Electric Aggregation Plan Set For Council Approval

Londonderry’s Community Aggregation Program has moved forward after a public hearing on Saturday morning, June 29.
Stuart Ormsby, Vice President of Colonial Power Group’s Power Supply Strategies, was at the hearing to answer questions related to the program.
“Colonial Power Group and Freedom Energy Logistics are our chosen partners that we’re proceeding with on this project,” explained Utilities Chair, Lynn Wiles. “Stuart has a lot of experience with these programs in a lot of state, and we feel they’ll be a great partner moving forward.”
The second public hearing was one of the final steps town officials must go through before the Aggregation Plan comes into effect.
“After we have this second public hearing, the [Utilities] Committee will return to the Town Council to gets its final vote and approval,” said Ormsby.
The plan will also require state approval, although Ormsby went on to emphasize that Aggregation might not come into effect immediately, preferring to wait until “market conditions are good,” with a rough goal of launching in early 2025.
“What this is all about is providing an opportunity for a town or a city to form a buying group on behalf of its residents and business consumers who are currently taking their power supply from their local utilities,” he said. “It’s called an ‘opt-out program.’ What that means is any consumer who is currently taking their power supply from their local utility, they would be considered to be in the program, unless that individual chooses to opt-out.”
With the exception of net metering consumers, all current Eversource customers will enter the Aggregation plan unless they actively choose not to participate. The cost of covering the program is included in utility rates. There should be no impact from a tax perspective.
He claimed the objective was to achieve savings over time with a lower average electricity rate.
“With this program, are we going to see steady rates for 18 months or two years or whatever we end up negotiating?” asked Wiles.
Ormsby stated that prices should be “smoother” over many years without sudden rate increases and decreases with each negotiated power supply contract. Individual customers will have more expensive options where a certain percentage of power comes from renewable energy and will have the option to go with third-party suppliers.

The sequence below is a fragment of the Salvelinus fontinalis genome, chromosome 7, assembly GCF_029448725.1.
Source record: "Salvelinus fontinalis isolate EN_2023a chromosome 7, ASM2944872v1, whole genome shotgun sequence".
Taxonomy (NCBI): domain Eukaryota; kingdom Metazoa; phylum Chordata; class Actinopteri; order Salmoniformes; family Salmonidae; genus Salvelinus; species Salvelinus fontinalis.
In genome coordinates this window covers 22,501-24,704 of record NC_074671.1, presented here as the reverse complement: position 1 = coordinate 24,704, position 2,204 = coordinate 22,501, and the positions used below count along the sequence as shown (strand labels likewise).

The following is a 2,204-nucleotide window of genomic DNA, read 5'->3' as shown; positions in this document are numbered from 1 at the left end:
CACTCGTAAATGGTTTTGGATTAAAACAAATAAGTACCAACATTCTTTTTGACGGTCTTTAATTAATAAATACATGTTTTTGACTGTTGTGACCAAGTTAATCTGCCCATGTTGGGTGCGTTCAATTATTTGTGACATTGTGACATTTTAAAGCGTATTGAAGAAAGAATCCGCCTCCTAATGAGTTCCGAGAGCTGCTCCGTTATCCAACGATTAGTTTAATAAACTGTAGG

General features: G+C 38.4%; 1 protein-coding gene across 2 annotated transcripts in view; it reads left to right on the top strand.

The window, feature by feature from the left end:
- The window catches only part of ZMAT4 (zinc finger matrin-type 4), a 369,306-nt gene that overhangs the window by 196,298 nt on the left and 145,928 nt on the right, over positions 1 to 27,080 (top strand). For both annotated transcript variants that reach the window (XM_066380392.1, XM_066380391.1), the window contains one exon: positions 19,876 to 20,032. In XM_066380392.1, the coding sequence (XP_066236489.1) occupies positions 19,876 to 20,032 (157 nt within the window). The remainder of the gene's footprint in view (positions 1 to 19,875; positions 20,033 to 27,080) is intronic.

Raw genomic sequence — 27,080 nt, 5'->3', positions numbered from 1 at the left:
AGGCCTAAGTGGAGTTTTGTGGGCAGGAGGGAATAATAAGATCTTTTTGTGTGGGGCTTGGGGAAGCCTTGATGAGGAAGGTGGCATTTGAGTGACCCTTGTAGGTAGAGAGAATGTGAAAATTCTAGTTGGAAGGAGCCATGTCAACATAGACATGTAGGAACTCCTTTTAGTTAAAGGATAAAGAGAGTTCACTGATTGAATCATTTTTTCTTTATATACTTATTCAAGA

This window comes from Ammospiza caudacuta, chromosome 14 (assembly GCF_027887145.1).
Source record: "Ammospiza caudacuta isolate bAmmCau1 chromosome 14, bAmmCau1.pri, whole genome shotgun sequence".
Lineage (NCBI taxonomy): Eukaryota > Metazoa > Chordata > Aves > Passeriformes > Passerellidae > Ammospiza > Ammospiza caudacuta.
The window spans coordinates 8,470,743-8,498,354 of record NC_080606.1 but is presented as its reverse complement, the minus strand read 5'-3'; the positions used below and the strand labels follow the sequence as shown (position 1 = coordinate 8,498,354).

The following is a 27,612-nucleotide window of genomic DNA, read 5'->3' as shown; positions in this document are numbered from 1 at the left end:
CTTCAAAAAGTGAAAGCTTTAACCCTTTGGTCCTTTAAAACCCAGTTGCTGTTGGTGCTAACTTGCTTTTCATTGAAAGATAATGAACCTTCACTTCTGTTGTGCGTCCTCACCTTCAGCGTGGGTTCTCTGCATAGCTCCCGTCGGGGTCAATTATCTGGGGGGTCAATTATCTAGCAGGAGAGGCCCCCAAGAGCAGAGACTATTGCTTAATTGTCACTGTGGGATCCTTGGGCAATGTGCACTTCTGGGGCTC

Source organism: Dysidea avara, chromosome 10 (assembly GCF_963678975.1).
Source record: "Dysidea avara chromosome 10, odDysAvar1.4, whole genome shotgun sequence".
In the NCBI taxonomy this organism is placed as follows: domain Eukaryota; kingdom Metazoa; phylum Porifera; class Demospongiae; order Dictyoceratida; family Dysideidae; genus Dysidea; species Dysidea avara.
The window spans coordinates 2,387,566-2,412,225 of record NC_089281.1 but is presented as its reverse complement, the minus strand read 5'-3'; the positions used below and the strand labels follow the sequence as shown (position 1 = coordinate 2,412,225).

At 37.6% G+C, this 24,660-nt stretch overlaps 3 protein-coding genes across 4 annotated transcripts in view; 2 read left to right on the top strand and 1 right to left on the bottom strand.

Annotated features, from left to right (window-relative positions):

There were several questions from members of the public.
“What’s the percentage of savings?” asked Richard Bielinski of 89 Hall Road, who wanted to know what other NH towns were saving with similar aggregation programs. “Because one thing that’s going to be clear is that it’s only on the supply part.”
Ormsby noted that Aggregation programs are still new and that Colonial’s only statewide example so far is in Hampton, where local consumers locked in a rate around 15% lower than the local provider.
There also were a few concerns about the opt-out clause, designed to encourage high enrollment in the program.
“You’re putting people into something without getting their okay,” said Bielinski. “I have a problem that, I don’t want people in my business unless they ask me!”
Robert Lebreux of 76 Hall Road was more concerned with transparency, noting that while an opt-in/opt-out program could be beneficial, it only worked if residents had ready access to the price of a community plan compared to an Eversource plan.
“You do need to be active and keep an eye on where the prices are going as soon as they’re available, and they’re not always available as soon as you’d like them to be,” said Lebreux. “I’m glad it’s happening, I’m glad you folks are doing this, I’ve been in it from the onset.”
Wiles confirmed that there would be no penalty for those who wanted to opt in or opt out, no matter how many times they chose to change their supplier.
“We want to continue to help the town runs its program for as long as they’ll have us, that’s a big incentive for us to do this right,” said Ormsby.

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